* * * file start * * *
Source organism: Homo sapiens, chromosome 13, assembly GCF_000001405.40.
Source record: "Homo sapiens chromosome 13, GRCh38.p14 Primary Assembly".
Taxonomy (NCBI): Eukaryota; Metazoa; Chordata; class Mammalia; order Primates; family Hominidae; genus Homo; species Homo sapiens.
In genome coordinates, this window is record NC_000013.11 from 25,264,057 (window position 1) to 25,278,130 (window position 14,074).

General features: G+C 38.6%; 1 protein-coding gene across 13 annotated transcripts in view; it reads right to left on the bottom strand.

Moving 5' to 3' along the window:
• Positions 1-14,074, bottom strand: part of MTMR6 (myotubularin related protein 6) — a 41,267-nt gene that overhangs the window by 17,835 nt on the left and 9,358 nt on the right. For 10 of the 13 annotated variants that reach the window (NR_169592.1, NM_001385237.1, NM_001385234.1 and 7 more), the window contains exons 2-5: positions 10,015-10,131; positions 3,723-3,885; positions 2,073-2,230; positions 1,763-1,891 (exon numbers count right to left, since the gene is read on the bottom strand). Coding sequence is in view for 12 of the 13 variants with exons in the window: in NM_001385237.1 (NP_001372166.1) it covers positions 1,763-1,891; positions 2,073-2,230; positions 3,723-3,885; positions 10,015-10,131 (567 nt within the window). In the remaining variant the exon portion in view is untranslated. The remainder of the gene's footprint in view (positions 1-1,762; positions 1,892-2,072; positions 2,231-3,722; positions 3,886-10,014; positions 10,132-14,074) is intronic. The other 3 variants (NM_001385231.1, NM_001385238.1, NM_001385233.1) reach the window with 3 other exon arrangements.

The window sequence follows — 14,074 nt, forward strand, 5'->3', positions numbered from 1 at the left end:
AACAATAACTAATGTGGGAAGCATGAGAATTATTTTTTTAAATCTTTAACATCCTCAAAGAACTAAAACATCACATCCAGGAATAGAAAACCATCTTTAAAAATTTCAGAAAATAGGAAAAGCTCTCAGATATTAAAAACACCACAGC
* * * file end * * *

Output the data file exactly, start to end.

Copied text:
Source organism: Homo sapiens, chromosome 13, assembly GCF_000001405.40.
Source record: "Homo sapiens chromosome 13, GRCh38.p14 Primary Assembly".
Taxonomy (NCBI): Eukaryota; Metazoa; Chordata; class Mammalia; order Primates; family Hominidae; genus Homo; species Homo sapiens.
In genome coordinates, this window is record NC_000013.11 from 25,264,057 (window position 1) to 25,278,130 (window position 14,074).

General features: G+C 38.6%; 1 protein-coding gene across 13 annotated transcripts in view; it reads right to left on the bottom strand.

Moving 5' to 3' along the window:
• Positions 1-14,074, bottom strand: part of MTMR6 (myotubularin related protein 6) — a 41,267-nt gene that overhangs the window by 17,835 nt on the left and 9,358 nt on the right. For 10 of the 13 annotated variants that reach the window (NR_169592.1, NM_001385237.1, NM_001385234.1 and 7 more), the window contains exons 2-5: positions 10,015-10,131; positions 3,723-3,885; positions 2,073-2,230; positions 1,763-1,891 (exon numbers count right to left, since the gene is read on the bottom strand). Coding sequence is in view for 12 of the 13 variants with exons in the window: in NM_001385237.1 (NP_001372166.1) it covers positions 1,763-1,891; positions 2,073-2,230; positions 3,723-3,885; positions 10,015-10,131 (567 nt within the window). In the remaining variant the exon portion in view is untranslated. The remainder of the gene's footprint in view (positions 1-1,762; positions 1,892-2,072; positions 2,231-3,722; positions 3,886-10,014; positions 10,132-14,074) is intronic. The other 3 variants (NM_001385231.1, NM_001385238.1, NM_001385233.1) reach the window with 3 other exon arrangements.

The window sequence follows — 14,074 nt, forward strand, 5'->3', positions numbered from 1 at the left end:
AACAATAACTAATGTGGGAAGCATGAGAATTATTTTTTTAAATCTTTAACATCCTCAAAGAACTAAAACATCACATCCAGGAATAGAAAACCATCTTTAAAAATTTCAGAAAATAGGAAAAGCTCTCAGATATTAAAAACACCACAGC